Reserve Bank executive bought and used Bitcoin

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Reserve Bank executive bought and used Bitcoin

If you think officials from the traditional finance world have been sitting on their hands and paying no attention to the emergence of cryptocurrencies – and specifically Bitcoin – then you are wrong.

Tony Richards, the head of the Payments and Policy Department and the Reserve Bank of Australia (RBA), has just made that very clear.

Speaking at the Australian Business Economists Briefing on June 26, 2018, he revealed he’s been researching Bitcoin since 2013, created a Bitcoin wallet in 2014, and has even used the digital currency at a cafe.

It was quite a long speech, so Micky has summarised some key points.

Watching closely

Mr Richards admits he is not an expert on cryptography and related technical matters, but as an economist who focuses on payments issues, he has been following developments in Bitcoin and other cryptocurrencies.

“It is an area that the Bank has been watching closely for a number of years as it could have implications for us from a number of perspectives,” he said.

“It is also of interest to our international counterparts and so has been the subject of a lot of joint work done in the various committees that we participate in at the Bank for International Settlements.”

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Using Bitcoin

Mr Richards said as a way of analysing new payment methods he often tries to get firsthand experience of them.

“I have had a Bitcoin wallet since June 2014, (which) contains a small amount of Bitcoin,” he said.

“I have managed to find a Sydney café that accepted bitcoin for a coffee. But there are not many of them.”

The Technology

During his speech, Mr Richards went into how Bitcoin works and indicated he was impressed by the technology underpinning the digital currency.

“Even if one is quite skeptical of whether Bitcoin will have a significant role in the economy in the future, I think it is hard to avoid some admiration for its design,” he said.

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The Price

According to Mr Richards, the run-up in prices over Bitcoin’s history has reflected demand from three main groups of early adopters:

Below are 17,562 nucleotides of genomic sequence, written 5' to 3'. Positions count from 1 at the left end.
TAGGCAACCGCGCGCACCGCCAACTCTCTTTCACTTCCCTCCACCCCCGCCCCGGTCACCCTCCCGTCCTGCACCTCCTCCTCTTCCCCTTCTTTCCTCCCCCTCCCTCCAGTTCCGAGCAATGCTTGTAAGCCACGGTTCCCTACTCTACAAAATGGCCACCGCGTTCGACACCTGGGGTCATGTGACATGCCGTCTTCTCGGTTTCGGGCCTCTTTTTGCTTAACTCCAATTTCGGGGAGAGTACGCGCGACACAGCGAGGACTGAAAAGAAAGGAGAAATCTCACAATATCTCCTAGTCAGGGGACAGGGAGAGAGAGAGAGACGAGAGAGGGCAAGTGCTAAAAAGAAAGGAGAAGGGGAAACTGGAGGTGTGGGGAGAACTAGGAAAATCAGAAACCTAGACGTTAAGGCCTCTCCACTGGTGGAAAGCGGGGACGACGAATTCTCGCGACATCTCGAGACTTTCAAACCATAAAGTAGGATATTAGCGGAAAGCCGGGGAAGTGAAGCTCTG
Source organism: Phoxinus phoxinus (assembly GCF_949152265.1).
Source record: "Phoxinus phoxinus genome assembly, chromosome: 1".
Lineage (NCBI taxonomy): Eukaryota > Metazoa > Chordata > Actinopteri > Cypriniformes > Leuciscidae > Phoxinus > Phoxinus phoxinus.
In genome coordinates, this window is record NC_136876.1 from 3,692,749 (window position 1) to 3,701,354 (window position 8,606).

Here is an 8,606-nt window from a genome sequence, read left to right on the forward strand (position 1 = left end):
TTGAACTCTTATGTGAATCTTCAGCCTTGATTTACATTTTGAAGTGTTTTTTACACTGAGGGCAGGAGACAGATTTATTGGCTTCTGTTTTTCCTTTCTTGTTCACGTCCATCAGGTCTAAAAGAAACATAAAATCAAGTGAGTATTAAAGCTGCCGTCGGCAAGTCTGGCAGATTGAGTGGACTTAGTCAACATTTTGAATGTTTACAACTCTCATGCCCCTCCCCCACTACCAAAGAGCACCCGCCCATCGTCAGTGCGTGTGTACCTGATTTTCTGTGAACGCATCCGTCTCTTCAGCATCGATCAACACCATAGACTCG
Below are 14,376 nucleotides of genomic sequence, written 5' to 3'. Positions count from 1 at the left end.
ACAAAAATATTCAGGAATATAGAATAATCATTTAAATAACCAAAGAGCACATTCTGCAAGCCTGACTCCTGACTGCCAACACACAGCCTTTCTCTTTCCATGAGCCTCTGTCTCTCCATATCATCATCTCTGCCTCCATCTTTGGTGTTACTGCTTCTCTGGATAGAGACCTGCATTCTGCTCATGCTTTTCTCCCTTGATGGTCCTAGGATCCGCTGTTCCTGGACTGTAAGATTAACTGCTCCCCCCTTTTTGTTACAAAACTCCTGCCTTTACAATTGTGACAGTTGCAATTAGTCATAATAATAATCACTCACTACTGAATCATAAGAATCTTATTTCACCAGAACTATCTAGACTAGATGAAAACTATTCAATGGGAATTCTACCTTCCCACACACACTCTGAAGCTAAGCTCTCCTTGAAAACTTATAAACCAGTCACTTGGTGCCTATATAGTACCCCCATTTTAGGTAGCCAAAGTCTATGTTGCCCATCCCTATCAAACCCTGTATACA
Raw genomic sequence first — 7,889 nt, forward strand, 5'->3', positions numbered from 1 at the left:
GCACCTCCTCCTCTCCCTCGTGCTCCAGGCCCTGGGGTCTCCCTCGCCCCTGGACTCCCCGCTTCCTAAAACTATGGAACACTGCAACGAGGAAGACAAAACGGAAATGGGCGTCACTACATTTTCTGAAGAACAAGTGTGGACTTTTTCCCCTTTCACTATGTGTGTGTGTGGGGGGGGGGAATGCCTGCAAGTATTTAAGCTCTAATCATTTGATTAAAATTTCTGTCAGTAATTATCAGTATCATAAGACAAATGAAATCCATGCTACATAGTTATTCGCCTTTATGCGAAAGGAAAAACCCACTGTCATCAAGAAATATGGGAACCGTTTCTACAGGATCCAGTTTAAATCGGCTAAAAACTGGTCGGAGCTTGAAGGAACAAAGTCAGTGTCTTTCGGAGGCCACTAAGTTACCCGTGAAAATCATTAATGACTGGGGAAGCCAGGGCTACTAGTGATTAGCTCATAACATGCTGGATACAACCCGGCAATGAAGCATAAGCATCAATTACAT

• those who were attracted by the innovative design and technology of the Bitcoin system;
  • those who were looking for anonymity in their payments (including for shadow-economy or criminal activity); and
  • those who we might call ‘crypto-libertarians’.

“I would characterise this last group as mistrustful of the traditional banking system,” Mr Richards said.

“Some of them assert that the quantitative easings undertaken by major central banks in the wake of the global financial crisis have somehow debauched the value of traditional national currencies.

“Of course, I don’t need to point out to this audience that, nearly 10 years after those quantitative easings, inflation in the major economies remains quite subdued.

“A further type of demand began to emerge around late 2016 and was associated with initial coin offerings.

“And the final type of demand that we saw most clearly in late 2017 was conventional speculation.

“This is where rising prices – and media reports of price rises – encourage more buyers, regardless of the fundamental value of the speculative assets.

“Many of these buyers would have had very little knowledge of cryptocurrencies except what they had seen on TV or heard from acquaintances.”

His Opinion

Mr Andrews finished his speech by saying he had “not explicitly addressed the merits of cryptocurrencies as investments.”

“On this issue, I think the various risks are very well summed up by the final words on a page on ASIC’s MoneySmart website: ‘If you decide to trade or use virtual currencies you are taking on a lot of risk with no recourse if things go wrong,” he said

“Bitcoin and other cryptocurrencies are yet to establish themselves as reliable stores of value.

“This is most obvious in a comparison of the volatility of bitcoin as opposed to national currencies like the Australian dollar.

“And there have also been many hacks of cryptocurrency exchanges and wallets over the past few years.

“That shows there is also a lot more risk in bitcoin intermediaries than there is in the supervised banks and financial institutions in which households can hold their Australian dollars.

“Bitcoin and other cryptocurrencies are also currently not very useful as a medium of exchange for everyday purchases.

“These risks acknowledged, cryptocurrencies and distributed ledgers are fascinating developments both from a payments and a broader economic perspective.

“The Reserve Bank will be continuing to study their implications and we are very interested in continuing to interact with entities, both large and small, that are active in this area.”

The conclusion

Mr Richards said cryptocurrencies do not appear to raise any major concerns for the Bank given their very low usage in Australia.

And on the topic of whether the Reserve Bank should introduce a new form of digital cash – an eAUD – he said it appears unnecessary at this stage.

“Our current thinking is that there would not necessarily be all that much demand for an additional form of money in normal times,” he said.

“For the time being at least, consideration of a possible new electronic form of money provided by the Reserve Bank to households is not something that we are actively pursuing.

“Based on our interactions with our counterparts in other countries, it is also not front of mind for most other advanced economy central banks.”

It will be interesting to see if and how the RBA’s stance changes over time.